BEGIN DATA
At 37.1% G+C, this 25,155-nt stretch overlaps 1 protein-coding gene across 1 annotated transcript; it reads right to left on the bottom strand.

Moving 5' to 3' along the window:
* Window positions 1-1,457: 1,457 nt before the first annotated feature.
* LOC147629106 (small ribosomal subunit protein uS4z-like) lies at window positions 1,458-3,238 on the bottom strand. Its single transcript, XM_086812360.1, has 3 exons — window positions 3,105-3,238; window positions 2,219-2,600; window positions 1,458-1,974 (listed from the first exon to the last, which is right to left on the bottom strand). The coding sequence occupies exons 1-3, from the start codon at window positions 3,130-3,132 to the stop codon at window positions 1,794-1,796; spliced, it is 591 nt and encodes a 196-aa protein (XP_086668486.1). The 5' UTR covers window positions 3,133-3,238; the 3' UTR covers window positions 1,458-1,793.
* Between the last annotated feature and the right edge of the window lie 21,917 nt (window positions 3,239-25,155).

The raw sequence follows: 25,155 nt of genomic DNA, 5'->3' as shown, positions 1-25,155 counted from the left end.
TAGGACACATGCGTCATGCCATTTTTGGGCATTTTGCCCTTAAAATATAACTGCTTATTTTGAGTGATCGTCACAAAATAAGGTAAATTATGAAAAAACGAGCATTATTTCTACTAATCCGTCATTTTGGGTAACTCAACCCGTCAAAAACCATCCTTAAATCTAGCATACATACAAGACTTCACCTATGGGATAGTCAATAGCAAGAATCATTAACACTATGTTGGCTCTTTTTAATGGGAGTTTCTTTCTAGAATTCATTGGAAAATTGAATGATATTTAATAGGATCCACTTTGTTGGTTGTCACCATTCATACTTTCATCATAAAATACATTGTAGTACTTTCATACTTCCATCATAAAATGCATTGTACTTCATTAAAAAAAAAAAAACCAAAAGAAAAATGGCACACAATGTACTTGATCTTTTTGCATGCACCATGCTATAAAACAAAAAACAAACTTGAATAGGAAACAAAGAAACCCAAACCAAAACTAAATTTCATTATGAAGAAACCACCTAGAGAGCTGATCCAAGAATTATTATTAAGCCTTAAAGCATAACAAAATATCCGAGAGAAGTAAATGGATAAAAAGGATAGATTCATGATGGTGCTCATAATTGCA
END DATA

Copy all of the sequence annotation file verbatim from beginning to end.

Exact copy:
At 37.1% G+C, this 25,155-nt stretch overlaps 1 protein-coding gene across 1 annotated transcript; it reads right to left on the bottom strand.

Moving 5' to 3' along the window:
* Window positions 1-1,457: 1,457 nt before the first annotated feature.
* LOC147629106 (small ribosomal subunit protein uS4z-like) lies at window positions 1,458-3,238 on the bottom strand. Its single transcript, XM_086812360.1, has 3 exons — window positions 3,105-3,238; window positions 2,219-2,600; window positions 1,458-1,974 (listed from the first exon to the last, which is right to left on the bottom strand). The coding sequence occupies exons 1-3, from the start codon at window positions 3,130-3,132 to the stop codon at window positions 1,794-1,796; spliced, it is 591 nt and encodes a 196-aa protein (XP_086668486.1). The 5' UTR covers window positions 3,133-3,238; the 3' UTR covers window positions 1,458-1,793.
* Between the last annotated feature and the right edge of the window lie 21,917 nt (window positions 3,239-25,155).

The raw sequence follows: 25,155 nt of genomic DNA, 5'->3' as shown, positions 1-25,155 counted from the left end.
TAGGACACATGCGTCATGCCATTTTTGGGCATTTTGCCCTTAAAATATAACTGCTTATTTTGAGTGATCGTCACAAAATAAGGTAAATTATGAAAAAACGAGCATTATTTCTACTAATCCGTCATTTTGGGTAACTCAACCCGTCAAAAACCATCCTTAAATCTAGCATACATACAAGACTTCACCTATGGGATAGTCAATAGCAAGAATCATTAACACTATGTTGGCTCTTTTTAATGGGAGTTTCTTTCTAGAATTCATTGGAAAATTGAATGATATTTAATAGGATCCACTTTGTTGGTTGTCACCATTCATACTTTCATCATAAAATACATTGTAGTACTTTCATACTTCCATCATAAAATGCATTGTACTTCATTAAAAAAAAAAAAACCAAAAGAAAAATGGCACACAATGTACTTGATCTTTTTGCATGCACCATGCTATAAAACAAAAAACAAACTTGAATAGGAAACAAAGAAACCCAAACCAAAACTAAATTTCATTATGAAGAAACCACCTAGAGAGCTGATCCAAGAATTATTATTAAGCCTTAAAGCATAACAAAATATCCGAGAGAAGTAAATGGATAAAAAGGATAGATTCATGATGGTGCTCATAATTGCA